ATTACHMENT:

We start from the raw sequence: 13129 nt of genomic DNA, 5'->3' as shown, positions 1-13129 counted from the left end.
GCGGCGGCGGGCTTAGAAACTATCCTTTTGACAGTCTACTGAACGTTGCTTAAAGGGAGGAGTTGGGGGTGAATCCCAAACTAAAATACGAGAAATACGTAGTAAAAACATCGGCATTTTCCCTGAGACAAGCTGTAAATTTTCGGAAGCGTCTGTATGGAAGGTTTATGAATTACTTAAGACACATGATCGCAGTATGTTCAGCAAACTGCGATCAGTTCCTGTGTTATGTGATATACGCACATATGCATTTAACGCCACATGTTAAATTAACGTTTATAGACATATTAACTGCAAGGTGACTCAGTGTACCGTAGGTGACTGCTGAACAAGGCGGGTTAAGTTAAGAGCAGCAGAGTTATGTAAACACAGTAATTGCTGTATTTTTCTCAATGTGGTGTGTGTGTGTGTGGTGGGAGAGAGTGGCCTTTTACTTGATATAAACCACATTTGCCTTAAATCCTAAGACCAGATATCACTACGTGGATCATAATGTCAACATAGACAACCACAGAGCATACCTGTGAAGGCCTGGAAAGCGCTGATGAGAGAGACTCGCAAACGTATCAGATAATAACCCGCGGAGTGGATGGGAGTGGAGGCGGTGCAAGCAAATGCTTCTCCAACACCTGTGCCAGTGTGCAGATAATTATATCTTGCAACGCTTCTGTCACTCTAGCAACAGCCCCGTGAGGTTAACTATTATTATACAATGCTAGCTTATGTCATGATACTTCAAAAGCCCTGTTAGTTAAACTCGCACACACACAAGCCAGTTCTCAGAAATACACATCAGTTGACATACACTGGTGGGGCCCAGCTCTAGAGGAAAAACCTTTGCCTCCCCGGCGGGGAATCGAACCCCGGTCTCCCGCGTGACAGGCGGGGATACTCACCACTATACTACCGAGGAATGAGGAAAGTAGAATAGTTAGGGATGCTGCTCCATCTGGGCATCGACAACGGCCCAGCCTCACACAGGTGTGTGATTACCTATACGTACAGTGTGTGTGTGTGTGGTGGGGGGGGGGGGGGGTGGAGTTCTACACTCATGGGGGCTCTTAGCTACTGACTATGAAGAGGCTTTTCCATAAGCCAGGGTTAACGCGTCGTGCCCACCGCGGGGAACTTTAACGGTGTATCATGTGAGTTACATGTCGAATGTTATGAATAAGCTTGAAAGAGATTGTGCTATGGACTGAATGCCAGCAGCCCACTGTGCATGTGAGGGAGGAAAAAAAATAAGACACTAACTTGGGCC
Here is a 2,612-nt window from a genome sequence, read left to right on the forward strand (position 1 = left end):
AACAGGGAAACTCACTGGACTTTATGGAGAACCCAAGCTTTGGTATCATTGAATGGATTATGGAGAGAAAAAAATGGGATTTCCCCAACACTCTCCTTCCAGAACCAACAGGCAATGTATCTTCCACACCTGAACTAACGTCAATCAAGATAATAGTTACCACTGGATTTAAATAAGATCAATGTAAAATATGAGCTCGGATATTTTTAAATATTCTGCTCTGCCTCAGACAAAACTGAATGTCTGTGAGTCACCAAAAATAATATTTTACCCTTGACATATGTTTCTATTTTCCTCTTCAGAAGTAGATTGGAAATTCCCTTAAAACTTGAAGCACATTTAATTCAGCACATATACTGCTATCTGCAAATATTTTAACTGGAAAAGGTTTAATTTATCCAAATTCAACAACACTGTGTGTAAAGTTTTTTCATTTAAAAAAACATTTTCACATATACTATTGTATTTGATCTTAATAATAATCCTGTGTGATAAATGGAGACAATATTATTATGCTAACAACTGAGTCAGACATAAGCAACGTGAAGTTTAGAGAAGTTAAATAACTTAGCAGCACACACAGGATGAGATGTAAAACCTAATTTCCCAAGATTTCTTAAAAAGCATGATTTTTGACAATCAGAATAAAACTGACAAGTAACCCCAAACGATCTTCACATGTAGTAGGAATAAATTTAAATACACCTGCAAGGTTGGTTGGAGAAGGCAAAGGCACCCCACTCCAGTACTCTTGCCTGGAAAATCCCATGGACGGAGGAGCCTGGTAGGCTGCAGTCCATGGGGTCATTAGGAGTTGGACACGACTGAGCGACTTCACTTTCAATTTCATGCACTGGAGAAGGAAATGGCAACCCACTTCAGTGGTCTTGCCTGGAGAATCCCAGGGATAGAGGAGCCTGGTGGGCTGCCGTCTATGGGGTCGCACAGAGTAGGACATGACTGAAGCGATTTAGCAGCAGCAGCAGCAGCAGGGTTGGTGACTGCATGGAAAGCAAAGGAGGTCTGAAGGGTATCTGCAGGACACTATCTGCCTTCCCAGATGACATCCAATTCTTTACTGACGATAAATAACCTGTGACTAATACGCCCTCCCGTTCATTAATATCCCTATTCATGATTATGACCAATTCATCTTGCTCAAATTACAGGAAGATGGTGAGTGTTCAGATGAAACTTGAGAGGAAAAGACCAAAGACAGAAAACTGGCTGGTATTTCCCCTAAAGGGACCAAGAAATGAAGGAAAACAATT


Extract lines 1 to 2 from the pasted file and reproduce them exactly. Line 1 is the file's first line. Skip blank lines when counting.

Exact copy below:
We start from the raw sequence: 13129 nt of genomic DNA, 5'->3' as shown, positions 1-13129 counted from the left end.
GCGGCGGCGGGCTTAGAAACTATCCTTTTGACAGTCTACTGAACGTTGCTTAAAGGGAGGAGTTGGGGGTGAATCCCAAACTAAAATACGAGAAATACGTAGTAAAAACATCGGCATTTTCCCTGAGACAAGCTGTAAATTTTCGGAAGCGTCTGTATGGAAGGTTTATGAATTACTTAAGACACATGATCGCAGTATGTTCAGCAAACTGCGATCAGTTCCTGTGTTATGTGATATACGCACATATGCATTTAACGCCACATGTTAAATTAACGTTTATAGACATATTAACTGCAAGGTGACTCAGTGTACCGTAGGTGACTGCTGAACAAGGCGGGTTAAGTTAAGAGCAGCAGAGTTATGTAAACACAGTAATTGCTGTATTTTTCTCAATGTGGTGTGTGTGTGTGTGGTGGGAGAGAGTGGCCTTTTACTTGATATAAACCACATTTGCCTTAAATCCTAAGACCAGATATCACTACGTGGATCATAATGTCAACATAGACAACCACAGAGCATACCTGTGAAGGCCTGGAAAGCGCTGATGAGAGAGACTCGCAAACGTATCAGATAATAACCCGCGGAGTGGATGGGAGTGGAGGCGGTGCAAGCAAATGCTTCTCCAACACCTGTGCCAGTGTGCAGATAATTATATCTTGCAACGCTTCTGTCACTCTAGCAACAGCCCCGTGAGGTTAACTATTATTATACAATGCTAGCTTATGTCATGATACTTCAAAAGCCCTGTTAGTTAAACTCGCACACACACAAGCCAGTTCTCAGAAATACACATCAGTTGACATACACTGGTGGGGCCCAGCTCTAGAGGAAAAACCTTTGCCTCCCCGGCGGGGAATCGAACCCCGGTCTCCCGCGTGACAGGCGGGGATACTCACCACTATACTACCGAGGAATGAGGAAAGTAGAATAGTTAGGGATGCTGCTCCATCTGGGCATCGACAACGGCCCAGCCTCACACAGGTGTGTGATTACCTATACGTACAGTGTGTGTGTGTGTGGTGGGGGGGGGGGGGGGTGGAGTTCTACACTCATGGGGGCTCTTAGCTACTGACTATGAAGAGGCTTTTCCATAAGCCAGGGTTAACGCGTCGTGCCCACCGCGGGGAACTTTAACGGTGTATCATGTGAGTTACATGTCGAATGTTATGAATAAGCTTGAAAGAGATTGTGCTATGGACTGAATGCCAGCAGCCCACTGTGCATGTGAGGGAGGAAAAAAAATAAGACACTAACTTGGGCC